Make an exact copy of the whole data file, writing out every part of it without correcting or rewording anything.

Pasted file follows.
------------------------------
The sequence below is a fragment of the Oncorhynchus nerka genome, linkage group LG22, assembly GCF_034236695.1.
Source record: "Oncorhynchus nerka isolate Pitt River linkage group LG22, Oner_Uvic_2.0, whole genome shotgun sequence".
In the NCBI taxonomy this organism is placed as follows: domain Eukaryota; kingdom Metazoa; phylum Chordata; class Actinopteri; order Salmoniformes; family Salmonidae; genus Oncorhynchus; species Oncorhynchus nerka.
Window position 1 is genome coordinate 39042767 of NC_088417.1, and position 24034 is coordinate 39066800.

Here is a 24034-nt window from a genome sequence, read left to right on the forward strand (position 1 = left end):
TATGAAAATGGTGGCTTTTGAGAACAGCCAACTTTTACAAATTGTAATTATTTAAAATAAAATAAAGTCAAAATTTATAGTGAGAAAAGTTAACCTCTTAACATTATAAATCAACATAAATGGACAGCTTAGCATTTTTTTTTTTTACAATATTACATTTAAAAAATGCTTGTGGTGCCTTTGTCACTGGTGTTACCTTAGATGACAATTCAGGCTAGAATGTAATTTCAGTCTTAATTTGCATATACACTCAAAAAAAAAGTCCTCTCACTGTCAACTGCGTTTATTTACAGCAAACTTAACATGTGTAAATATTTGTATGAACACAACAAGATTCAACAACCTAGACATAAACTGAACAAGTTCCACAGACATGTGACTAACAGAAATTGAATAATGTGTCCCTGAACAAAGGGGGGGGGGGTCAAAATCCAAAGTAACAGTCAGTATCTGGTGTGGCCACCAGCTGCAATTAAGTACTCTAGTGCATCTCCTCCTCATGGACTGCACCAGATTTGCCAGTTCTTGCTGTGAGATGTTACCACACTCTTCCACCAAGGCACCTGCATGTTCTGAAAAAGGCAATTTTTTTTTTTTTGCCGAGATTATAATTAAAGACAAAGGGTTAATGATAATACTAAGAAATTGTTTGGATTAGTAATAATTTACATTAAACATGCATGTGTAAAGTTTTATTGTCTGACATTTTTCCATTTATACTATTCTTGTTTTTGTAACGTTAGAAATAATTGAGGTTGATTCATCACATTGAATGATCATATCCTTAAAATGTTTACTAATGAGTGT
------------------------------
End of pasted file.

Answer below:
The sequence below is a fragment of the Oncorhynchus nerka genome, linkage group LG22, assembly GCF_034236695.1.
Source record: "Oncorhynchus nerka isolate Pitt River linkage group LG22, Oner_Uvic_2.0, whole genome shotgun sequence".
In the NCBI taxonomy this organism is placed as follows: domain Eukaryota; kingdom Metazoa; phylum Chordata; class Actinopteri; order Salmoniformes; family Salmonidae; genus Oncorhynchus; species Oncorhynchus nerka.
Window position 1 is genome coordinate 39042767 of NC_088417.1, and position 24034 is coordinate 39066800.

Here is a 24034-nt window from a genome sequence, read left to right on the forward strand (position 1 = left end):
TATGAAAATGGTGGCTTTTGAGAACAGCCAACTTTTACAAATTGTAATTATTTAAAATAAAATAAAGTCAAAATTTATAGTGAGAAAAGTTAACCTCTTAACATTATAAATCAACATAAATGGACAGCTTAGCATTTTTTTTTTTTACAATATTACATTTAAAAAATGCTTGTGGTGCCTTTGTCACTGGTGTTACCTTAGATGACAATTCAGGCTAGAATGTAATTTCAGTCTTAATTTGCATATACACTCAAAAAAAAAGTCCTCTCACTGTCAACTGCGTTTATTTACAGCAAACTTAACATGTGTAAATATTTGTATGAACACAACAAGATTCAACAACCTAGACATAAACTGAACAAGTTCCACAGACATGTGACTAACAGAAATTGAATAATGTGTCCCTGAACAAAGGGGGGGGGGGTCAAAATCCAAAGTAACAGTCAGTATCTGGTGTGGCCACCAGCTGCAATTAAGTACTCTAGTGCATCTCCTCCTCATGGACTGCACCAGATTTGCCAGTTCTTGCTGTGAGATGTTACCACACTCTTCCACCAAGGCACCTGCATGTTCTGAAAAAGGCAATTTTTTTTTTTTTGCCGAGATTATAATTAAAGACAAAGGGTTAATGATAATACTAAGAAATTGTTTGGATTAGTAATAATTTACATTAAACATGCATGTGTAAAGTTTTATTGTCTGACATTTTTCCATTTATACTATTCTTGTTTTTGTAACGTTAGAAATAATTGAGGTTGATTCATCACATTGAATGATCATATCCTTAAAATGTTTACTAATGAGTGT